Thursday, March 28, 2013

God is so, so, so, so, good.

Not only did He die on the Cross for us, but He takes care of our other needs in a delightful, dare I say miraculous, way.  How so?

Read this article about the benefits of chocolate.  I think I'll get some medication today.

Wednesday, March 27, 2013

Another fine product from Microsoft?

Apparently, Bill Gates is sponsoring efforts to develop a better condom, and apart from the obvious "Microsoft" jokes and the points about the reliability of anything coming from Gates' company in a place so critical, let's ask some more basic questions.  Questions about whether it even makes sense, of course.

This is apart from questions over how effective they are today, or whether they can be improved to be better.  As we'll see, that's really beside the point.

For condoms to be needed, we must assume that a large group of people do not have the self-control to refuse to "go to bed" when they're not ready to have a child, or when they're not sure that their partner is STD-free.

For condoms to be useful, we must assume that this same group of people will have the self-control to carry condoms, use them properly, and refuse sex to those who refuse to use condoms.

In other words, the two assumptions are mutually contradictory, and thus, for the purposes of preventing STDs and pregnancy, condoms, no matter how good they are, are a dead end.

Tuesday, March 26, 2013

Bending the cost curve.... appparently exactly what Obamacare is doing, just like they promised, but with one big exception.

It's going up, not down, with average insurance rate hikes of 32% nationally, and even the CBO (bound by the assumptions of the politicians) notes that the ten year cost is already $1.8 trillion.

However, it gets worse; a lot worse.  When you ferret out the double-counting of items and the like, estimates of the ten year cost are as high as six trillion dollars, and the mean estimate is $2.6 trillion.  To put it in liberal terms, far more expensive per year than the war in Iraq, and far more devastating as well.  Just ask senior citizens, who will face a lack of care due to Obamacare's target of a 25% reimbursement rate for Medicare.

What happened to the promise that it would save money?  Well, keep in mind that the guys who made that promise are the same guys who added up six years of costs and ten years of taxes to arrive at their original number.  It's the kind of accounting that puts anyone not in government into the graybar hotel.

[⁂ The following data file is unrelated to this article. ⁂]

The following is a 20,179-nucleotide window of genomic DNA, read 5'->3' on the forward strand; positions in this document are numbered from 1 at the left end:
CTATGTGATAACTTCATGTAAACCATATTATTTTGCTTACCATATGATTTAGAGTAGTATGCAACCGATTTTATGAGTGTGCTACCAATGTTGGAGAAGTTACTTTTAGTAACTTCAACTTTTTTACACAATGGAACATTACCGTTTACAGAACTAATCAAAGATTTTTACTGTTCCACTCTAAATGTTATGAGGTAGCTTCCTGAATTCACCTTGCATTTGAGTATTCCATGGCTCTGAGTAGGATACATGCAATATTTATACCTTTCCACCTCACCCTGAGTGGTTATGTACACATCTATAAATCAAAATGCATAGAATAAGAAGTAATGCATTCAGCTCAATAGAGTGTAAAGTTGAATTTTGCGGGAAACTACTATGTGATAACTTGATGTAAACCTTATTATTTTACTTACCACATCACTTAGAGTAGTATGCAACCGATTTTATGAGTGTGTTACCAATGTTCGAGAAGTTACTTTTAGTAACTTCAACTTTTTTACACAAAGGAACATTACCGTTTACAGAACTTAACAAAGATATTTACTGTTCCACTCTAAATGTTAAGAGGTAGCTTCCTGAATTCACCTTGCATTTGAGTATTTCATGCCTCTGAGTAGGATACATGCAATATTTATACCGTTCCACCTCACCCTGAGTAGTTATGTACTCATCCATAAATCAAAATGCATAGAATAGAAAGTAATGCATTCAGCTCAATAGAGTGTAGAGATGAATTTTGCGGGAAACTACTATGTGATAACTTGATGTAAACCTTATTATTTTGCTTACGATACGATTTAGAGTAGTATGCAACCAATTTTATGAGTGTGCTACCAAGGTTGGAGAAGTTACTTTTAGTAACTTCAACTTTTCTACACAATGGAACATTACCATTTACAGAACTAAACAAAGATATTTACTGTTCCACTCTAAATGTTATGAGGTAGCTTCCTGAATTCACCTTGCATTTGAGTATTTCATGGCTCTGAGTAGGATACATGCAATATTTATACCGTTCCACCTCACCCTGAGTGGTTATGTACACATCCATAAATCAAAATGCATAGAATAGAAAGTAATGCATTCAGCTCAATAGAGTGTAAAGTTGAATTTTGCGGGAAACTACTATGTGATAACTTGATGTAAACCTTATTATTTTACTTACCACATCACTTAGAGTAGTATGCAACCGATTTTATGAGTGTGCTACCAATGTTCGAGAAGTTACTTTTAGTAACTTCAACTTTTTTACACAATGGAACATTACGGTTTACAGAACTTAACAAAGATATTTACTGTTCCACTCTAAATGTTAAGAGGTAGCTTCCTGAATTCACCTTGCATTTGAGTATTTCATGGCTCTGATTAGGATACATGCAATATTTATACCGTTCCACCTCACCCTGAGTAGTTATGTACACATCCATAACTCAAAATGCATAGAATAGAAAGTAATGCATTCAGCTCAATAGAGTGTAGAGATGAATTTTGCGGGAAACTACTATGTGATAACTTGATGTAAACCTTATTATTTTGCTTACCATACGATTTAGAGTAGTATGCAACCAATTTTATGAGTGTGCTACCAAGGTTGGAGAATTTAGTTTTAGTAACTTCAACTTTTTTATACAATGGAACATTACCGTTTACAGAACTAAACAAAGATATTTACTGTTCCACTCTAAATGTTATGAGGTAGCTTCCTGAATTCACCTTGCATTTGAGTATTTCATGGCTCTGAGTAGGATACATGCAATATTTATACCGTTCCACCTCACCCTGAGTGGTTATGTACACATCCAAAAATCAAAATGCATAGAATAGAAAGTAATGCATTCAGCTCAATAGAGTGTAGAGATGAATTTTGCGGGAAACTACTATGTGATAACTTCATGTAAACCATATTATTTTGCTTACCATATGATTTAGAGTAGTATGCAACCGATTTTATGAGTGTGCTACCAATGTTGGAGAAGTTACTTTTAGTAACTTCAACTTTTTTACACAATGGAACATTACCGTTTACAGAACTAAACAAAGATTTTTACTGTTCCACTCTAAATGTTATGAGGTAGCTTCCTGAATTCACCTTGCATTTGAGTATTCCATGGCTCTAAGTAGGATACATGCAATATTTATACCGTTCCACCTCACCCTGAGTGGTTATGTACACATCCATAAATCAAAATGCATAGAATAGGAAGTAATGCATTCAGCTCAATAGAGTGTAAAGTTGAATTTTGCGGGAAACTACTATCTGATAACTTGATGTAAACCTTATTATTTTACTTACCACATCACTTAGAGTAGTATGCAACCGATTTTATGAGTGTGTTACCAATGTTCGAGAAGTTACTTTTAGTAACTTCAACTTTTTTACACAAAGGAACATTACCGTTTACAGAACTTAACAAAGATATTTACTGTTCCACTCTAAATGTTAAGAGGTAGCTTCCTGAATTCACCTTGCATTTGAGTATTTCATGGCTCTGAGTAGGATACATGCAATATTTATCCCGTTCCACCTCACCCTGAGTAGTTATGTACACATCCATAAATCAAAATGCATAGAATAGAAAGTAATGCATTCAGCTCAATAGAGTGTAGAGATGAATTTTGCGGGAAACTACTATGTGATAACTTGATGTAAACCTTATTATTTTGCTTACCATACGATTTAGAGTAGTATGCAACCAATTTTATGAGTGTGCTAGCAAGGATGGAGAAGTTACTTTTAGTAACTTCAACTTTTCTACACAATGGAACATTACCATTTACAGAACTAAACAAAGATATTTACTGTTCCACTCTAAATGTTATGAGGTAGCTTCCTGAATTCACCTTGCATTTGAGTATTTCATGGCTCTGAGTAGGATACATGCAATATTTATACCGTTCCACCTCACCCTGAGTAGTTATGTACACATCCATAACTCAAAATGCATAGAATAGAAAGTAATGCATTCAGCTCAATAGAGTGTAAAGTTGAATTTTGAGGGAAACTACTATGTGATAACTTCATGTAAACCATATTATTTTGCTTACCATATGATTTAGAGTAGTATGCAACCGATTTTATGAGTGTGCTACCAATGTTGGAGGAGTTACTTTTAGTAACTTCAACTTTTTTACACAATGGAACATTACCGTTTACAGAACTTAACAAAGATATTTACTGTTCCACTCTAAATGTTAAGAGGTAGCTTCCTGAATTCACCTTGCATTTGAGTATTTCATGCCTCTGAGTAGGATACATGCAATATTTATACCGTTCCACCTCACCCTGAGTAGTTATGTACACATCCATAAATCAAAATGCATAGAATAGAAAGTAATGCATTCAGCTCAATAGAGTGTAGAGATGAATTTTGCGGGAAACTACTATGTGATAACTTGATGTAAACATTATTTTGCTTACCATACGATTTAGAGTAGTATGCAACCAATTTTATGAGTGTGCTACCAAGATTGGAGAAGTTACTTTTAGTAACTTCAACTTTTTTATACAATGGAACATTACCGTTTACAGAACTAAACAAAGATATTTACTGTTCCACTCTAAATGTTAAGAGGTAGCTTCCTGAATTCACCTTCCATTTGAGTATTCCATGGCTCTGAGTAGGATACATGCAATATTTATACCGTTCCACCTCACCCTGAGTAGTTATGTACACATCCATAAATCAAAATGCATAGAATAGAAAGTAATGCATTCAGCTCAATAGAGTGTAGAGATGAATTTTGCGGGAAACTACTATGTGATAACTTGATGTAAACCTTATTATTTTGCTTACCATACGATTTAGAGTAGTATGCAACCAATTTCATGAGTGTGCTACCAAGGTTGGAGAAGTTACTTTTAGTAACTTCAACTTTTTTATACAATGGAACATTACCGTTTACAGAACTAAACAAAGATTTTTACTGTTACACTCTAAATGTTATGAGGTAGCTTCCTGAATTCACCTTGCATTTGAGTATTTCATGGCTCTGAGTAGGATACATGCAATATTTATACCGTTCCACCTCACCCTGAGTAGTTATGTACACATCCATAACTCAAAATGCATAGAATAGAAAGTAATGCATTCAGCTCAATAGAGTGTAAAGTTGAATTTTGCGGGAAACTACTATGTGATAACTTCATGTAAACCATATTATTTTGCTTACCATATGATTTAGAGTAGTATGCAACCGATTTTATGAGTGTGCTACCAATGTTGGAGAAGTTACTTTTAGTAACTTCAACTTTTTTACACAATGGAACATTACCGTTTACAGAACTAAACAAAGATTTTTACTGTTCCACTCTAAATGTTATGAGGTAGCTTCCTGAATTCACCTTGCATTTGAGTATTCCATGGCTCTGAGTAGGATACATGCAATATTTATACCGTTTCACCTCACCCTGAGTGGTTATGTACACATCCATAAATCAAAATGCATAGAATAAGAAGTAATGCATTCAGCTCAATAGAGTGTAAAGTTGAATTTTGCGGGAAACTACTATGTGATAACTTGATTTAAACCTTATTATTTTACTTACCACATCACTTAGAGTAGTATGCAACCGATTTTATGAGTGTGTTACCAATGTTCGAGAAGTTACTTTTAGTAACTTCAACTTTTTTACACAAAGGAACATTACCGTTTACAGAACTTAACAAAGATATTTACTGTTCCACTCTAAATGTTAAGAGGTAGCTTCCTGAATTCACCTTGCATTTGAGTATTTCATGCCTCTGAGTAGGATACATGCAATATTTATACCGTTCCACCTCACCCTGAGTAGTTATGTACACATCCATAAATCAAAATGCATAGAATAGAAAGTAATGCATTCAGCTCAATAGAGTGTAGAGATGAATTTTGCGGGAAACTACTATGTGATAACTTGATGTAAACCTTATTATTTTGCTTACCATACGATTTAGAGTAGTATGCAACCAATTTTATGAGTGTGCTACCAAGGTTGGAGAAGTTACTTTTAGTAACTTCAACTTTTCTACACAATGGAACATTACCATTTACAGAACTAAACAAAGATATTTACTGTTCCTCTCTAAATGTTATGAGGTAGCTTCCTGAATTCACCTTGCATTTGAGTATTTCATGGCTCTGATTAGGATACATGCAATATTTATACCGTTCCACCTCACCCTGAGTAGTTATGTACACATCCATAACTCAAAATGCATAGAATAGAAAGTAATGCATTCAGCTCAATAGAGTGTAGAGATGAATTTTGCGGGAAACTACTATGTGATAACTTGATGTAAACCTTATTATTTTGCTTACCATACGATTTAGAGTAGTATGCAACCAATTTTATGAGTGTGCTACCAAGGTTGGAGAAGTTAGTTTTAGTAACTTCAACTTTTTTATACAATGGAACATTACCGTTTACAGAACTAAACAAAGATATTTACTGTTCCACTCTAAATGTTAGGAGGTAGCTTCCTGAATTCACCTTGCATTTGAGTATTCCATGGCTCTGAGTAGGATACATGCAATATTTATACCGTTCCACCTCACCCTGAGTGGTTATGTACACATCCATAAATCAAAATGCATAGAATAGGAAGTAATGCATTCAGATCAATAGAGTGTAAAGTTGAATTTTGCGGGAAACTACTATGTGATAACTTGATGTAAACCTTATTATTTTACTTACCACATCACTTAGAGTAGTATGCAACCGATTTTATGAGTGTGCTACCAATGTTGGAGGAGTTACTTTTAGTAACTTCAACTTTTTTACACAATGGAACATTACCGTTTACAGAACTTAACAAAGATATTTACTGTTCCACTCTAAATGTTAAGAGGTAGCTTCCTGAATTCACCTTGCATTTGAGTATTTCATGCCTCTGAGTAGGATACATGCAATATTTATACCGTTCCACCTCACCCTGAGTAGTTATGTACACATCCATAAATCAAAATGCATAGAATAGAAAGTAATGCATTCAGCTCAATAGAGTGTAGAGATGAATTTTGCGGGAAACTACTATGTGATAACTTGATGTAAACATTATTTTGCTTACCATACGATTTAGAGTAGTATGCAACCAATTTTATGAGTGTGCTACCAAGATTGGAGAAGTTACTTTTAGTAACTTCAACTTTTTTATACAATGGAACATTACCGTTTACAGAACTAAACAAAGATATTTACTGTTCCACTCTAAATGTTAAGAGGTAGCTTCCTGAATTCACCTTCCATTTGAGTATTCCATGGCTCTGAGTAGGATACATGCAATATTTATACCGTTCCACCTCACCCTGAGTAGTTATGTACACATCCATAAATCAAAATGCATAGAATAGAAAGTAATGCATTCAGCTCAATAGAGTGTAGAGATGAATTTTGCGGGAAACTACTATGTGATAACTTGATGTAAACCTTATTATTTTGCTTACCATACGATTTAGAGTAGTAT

Remember in 2014.  We might not be able to arrange for a term at Alcatraz, but we just might be able to finagle "no term in DC" for the perpetrators.

Saturday, March 23, 2013

Your government at work

In less than ten years, the government is mandating that about 21 billion gallons of "cellulosistic ethanol" be produced and consumed.  Total gallons of cellulosistic ethanol produced for market so far: 0.

Elections matter.  Make sure that your representatives and senators understand physics and chemistry better than the guys controlling Congress in 2007, and the guys controlling the Senate and White House today.  Otherwise there will be a huge price to pay every time you need to fill up.

Friday, March 22, 2013

A picture of our discipleship

And not a pretty one, sad to say.  One student in a class at Florida Atlantic University refuses to stomp on a piece of paper with the name "Jesus" on it.  Now kudos to the student for refusing to do this, but are we to believe that there was only one student in a classroom at a university just south of the Bible Belt who grew up in church and ought to be repulsed at this idea? 

For that matter, what of non-religious students and the administration?  Should not they be pointing out that if your goal is to teach tolerance, stomping the name of a religious figure is a rather odd way of going about it?

So if Professor Poole is reading this, I've got a suggestion.  Do the same thing with the name "Mohammed" or a few verses from the Qu'ran, and invite the press so you can tell the world exactly how this sort of nonsense helps "tolerance."

Or, don't, for obvious reasons. 

Thursday, March 21, 2013

How to deal with critics

Paul Greenberg shows us.  Now I cannot presume to attain to the disdain of being compared to H.L. Mencken, as Greenberg recently was, but if I can obtain the censure of being "an eensy weensy bit like that hillbilly editor from Arkansas", I'll be grateful.  Pile on!

Wednesday, March 20, 2013

Your government at work

The University of Minnesota has done, apparently, what no Big 10 alumnus would think could ever be done--lose money selling liquor to Big 10 football fans.  How did they do it?

Well, let's work out the math.  At $7.25 per 16 ounce glass of beer, they sold about 125,000 glasses of liquor.  Revenue is $900k, cost of the liquor was $180k, about $450k went to the vendor, $30k for ATMs and plants, and $47k for security.